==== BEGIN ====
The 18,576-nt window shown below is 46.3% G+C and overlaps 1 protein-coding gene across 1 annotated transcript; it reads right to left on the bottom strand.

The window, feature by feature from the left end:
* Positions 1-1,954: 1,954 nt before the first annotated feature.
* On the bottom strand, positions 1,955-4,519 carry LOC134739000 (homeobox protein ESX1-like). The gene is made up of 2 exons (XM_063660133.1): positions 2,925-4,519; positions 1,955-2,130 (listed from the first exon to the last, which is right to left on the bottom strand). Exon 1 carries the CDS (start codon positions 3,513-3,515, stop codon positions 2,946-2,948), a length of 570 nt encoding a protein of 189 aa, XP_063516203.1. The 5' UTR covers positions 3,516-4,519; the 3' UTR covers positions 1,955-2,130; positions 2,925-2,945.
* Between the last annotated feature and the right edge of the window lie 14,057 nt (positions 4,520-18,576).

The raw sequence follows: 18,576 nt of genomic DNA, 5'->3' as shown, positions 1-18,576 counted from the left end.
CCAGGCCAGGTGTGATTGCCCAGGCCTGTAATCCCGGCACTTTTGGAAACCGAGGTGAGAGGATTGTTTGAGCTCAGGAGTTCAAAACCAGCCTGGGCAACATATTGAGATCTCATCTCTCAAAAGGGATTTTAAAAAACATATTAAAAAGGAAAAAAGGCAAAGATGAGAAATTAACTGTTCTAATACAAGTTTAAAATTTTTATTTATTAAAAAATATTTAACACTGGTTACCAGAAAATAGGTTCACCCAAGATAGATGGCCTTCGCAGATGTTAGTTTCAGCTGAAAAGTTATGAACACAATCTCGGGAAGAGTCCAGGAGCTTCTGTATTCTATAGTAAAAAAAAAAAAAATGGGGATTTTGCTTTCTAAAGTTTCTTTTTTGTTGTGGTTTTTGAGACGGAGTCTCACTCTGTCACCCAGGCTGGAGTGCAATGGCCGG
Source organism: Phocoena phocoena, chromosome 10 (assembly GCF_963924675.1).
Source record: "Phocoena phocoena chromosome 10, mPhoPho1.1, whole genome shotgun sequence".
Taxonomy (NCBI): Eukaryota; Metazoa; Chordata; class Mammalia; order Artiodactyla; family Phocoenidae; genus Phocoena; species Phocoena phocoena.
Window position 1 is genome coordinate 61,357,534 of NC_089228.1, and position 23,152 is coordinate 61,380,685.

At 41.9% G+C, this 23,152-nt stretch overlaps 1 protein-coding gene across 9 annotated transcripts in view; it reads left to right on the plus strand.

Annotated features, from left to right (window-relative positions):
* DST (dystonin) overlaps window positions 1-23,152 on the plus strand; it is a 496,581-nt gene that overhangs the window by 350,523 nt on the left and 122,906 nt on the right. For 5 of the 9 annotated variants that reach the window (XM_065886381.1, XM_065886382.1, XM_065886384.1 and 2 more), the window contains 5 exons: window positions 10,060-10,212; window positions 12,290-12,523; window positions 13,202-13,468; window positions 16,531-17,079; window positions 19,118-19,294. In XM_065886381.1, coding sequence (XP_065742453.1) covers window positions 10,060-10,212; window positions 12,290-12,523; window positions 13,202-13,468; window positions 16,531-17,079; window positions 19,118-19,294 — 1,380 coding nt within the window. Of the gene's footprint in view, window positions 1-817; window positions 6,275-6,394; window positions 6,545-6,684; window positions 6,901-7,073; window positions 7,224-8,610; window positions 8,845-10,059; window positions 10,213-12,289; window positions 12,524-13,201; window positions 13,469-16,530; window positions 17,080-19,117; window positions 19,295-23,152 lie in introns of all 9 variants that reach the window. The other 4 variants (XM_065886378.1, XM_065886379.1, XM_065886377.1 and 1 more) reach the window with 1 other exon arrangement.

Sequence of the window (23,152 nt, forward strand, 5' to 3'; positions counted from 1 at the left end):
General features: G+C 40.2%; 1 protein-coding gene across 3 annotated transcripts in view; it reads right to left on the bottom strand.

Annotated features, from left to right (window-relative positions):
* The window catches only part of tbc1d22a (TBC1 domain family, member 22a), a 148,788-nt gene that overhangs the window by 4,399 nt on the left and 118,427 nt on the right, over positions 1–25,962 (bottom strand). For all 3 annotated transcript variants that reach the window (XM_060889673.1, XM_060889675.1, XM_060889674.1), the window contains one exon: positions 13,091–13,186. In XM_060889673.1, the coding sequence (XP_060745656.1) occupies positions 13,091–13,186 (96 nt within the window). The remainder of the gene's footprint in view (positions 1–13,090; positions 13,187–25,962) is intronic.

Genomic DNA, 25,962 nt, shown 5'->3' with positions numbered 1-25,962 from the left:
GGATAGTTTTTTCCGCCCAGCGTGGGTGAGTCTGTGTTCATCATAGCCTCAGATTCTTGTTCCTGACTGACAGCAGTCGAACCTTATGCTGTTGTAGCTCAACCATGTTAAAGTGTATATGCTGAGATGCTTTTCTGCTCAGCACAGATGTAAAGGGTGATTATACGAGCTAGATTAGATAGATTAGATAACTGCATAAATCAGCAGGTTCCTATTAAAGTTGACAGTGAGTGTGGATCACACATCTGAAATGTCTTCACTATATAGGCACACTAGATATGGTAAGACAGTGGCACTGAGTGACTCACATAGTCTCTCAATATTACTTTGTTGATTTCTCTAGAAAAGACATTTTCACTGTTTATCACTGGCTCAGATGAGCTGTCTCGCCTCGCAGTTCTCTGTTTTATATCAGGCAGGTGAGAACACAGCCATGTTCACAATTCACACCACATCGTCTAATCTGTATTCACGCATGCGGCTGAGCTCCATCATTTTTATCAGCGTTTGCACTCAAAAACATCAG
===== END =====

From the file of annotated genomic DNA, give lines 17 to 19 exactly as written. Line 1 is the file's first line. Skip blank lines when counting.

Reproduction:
Annotated features, from left to right (window-relative positions):
* The window catches only part of tbc1d22a (TBC1 domain family, member 22a), a 148,788-nt gene that overhangs the window by 4,399 nt on the left and 118,427 nt on the right, over positions 1–25,962 (bottom strand). For all 3 annotated transcript variants that reach the window (XM_060889673.1, XM_060889675.1, XM_060889674.1), the window contains one exon: positions 13,091–13,186. In XM_060889673.1, the coding sequence (XP_060745656.1) occupies positions 13,091–13,186 (96 nt within the window). The remainder of the gene's footprint in view (positions 1–13,090; positions 13,187–25,962) is intronic.

Genomic DNA, 25,962 nt, shown 5'->3' with positions numbered 1-25,962 from the left: